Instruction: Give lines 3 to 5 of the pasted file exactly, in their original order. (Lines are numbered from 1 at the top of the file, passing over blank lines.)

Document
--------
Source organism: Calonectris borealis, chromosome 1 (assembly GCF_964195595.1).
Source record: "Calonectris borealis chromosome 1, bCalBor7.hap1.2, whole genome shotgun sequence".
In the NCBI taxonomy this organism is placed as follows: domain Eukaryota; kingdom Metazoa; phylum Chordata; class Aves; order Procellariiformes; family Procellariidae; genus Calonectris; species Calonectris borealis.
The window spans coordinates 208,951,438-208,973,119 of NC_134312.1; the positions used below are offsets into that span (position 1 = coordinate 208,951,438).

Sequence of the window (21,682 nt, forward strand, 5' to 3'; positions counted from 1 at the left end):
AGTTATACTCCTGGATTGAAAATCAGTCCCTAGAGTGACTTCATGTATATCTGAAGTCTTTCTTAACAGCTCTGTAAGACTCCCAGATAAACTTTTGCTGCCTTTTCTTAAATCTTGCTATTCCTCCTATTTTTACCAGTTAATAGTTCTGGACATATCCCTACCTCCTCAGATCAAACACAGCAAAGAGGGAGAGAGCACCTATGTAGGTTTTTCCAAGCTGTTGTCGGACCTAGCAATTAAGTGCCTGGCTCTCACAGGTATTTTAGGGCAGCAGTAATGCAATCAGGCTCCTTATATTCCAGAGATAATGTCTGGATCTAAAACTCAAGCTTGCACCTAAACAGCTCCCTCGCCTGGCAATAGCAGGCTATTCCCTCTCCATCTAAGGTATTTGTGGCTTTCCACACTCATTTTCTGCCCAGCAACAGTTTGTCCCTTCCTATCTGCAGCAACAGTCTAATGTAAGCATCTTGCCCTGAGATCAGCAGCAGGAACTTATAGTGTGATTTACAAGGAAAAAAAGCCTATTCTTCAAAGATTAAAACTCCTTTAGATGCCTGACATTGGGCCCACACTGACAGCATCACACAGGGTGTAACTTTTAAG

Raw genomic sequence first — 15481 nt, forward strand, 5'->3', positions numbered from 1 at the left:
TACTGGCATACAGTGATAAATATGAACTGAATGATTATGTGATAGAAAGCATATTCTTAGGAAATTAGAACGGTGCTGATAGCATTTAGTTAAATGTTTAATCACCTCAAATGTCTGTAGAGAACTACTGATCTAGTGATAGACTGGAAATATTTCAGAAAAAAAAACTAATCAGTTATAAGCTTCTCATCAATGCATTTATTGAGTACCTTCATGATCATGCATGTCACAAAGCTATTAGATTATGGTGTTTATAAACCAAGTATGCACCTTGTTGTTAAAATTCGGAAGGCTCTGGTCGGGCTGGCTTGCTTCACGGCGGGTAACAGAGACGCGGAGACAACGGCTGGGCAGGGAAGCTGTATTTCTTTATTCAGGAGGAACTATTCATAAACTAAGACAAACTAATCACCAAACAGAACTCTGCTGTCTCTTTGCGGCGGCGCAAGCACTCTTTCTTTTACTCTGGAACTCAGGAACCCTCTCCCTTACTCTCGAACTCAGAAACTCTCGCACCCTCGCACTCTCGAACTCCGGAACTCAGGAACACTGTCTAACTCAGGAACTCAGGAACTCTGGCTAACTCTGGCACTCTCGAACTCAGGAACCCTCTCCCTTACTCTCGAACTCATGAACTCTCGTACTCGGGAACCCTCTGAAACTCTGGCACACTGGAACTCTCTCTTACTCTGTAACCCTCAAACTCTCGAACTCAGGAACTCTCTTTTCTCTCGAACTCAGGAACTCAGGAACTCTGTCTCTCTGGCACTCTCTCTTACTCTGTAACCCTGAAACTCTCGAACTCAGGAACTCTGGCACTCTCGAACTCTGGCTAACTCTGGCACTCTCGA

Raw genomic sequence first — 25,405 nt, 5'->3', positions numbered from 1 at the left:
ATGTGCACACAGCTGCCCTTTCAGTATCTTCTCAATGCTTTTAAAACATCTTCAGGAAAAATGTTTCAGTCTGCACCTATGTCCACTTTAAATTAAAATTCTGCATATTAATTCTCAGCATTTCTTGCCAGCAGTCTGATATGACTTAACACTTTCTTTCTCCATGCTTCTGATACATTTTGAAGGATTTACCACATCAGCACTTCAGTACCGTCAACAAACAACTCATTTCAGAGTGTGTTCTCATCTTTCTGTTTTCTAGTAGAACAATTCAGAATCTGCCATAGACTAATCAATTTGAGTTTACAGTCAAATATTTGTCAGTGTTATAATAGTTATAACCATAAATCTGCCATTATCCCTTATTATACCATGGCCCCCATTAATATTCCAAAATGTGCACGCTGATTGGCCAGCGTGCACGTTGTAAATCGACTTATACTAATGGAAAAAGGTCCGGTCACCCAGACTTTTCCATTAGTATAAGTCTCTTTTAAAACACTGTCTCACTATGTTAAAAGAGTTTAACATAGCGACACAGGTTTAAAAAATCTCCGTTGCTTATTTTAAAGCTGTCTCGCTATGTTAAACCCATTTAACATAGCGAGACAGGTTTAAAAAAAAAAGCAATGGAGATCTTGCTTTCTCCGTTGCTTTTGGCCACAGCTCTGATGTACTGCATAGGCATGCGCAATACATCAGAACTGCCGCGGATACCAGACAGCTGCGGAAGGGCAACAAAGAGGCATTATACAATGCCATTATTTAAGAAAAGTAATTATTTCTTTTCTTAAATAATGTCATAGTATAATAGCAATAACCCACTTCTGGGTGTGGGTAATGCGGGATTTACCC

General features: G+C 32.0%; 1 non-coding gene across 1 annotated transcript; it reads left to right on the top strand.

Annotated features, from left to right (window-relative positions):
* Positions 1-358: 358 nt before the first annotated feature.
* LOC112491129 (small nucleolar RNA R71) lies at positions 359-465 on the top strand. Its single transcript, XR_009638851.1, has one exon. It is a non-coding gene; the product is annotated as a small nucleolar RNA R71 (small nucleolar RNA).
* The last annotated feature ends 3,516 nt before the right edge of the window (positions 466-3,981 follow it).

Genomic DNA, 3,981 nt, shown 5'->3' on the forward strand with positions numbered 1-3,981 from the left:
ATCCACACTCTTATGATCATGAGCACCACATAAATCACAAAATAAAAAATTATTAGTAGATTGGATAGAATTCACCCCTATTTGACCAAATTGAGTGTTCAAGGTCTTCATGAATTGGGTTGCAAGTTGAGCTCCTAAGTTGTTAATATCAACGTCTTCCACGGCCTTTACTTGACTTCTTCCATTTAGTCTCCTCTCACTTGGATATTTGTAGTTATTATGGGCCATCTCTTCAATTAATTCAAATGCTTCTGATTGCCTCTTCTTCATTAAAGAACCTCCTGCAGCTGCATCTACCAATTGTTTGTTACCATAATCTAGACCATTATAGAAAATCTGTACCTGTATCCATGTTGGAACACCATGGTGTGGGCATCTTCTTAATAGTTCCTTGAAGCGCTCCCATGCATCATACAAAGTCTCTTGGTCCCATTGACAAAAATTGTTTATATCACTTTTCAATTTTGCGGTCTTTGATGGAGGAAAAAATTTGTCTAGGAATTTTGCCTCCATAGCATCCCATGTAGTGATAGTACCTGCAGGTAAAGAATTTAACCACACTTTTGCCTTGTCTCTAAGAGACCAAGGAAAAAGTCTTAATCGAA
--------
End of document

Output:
In the NCBI taxonomy this organism is placed as follows: domain Eukaryota; kingdom Metazoa; phylum Chordata; class Aves; order Procellariiformes; family Procellariidae; genus Calonectris; species Calonectris borealis.
The window spans coordinates 208,951,438-208,973,119 of NC_134312.1; the positions used below are offsets into that span (position 1 = coordinate 208,951,438).

Sequence of the window (21,682 nt, forward strand, 5' to 3'; positions counted from 1 at the left end):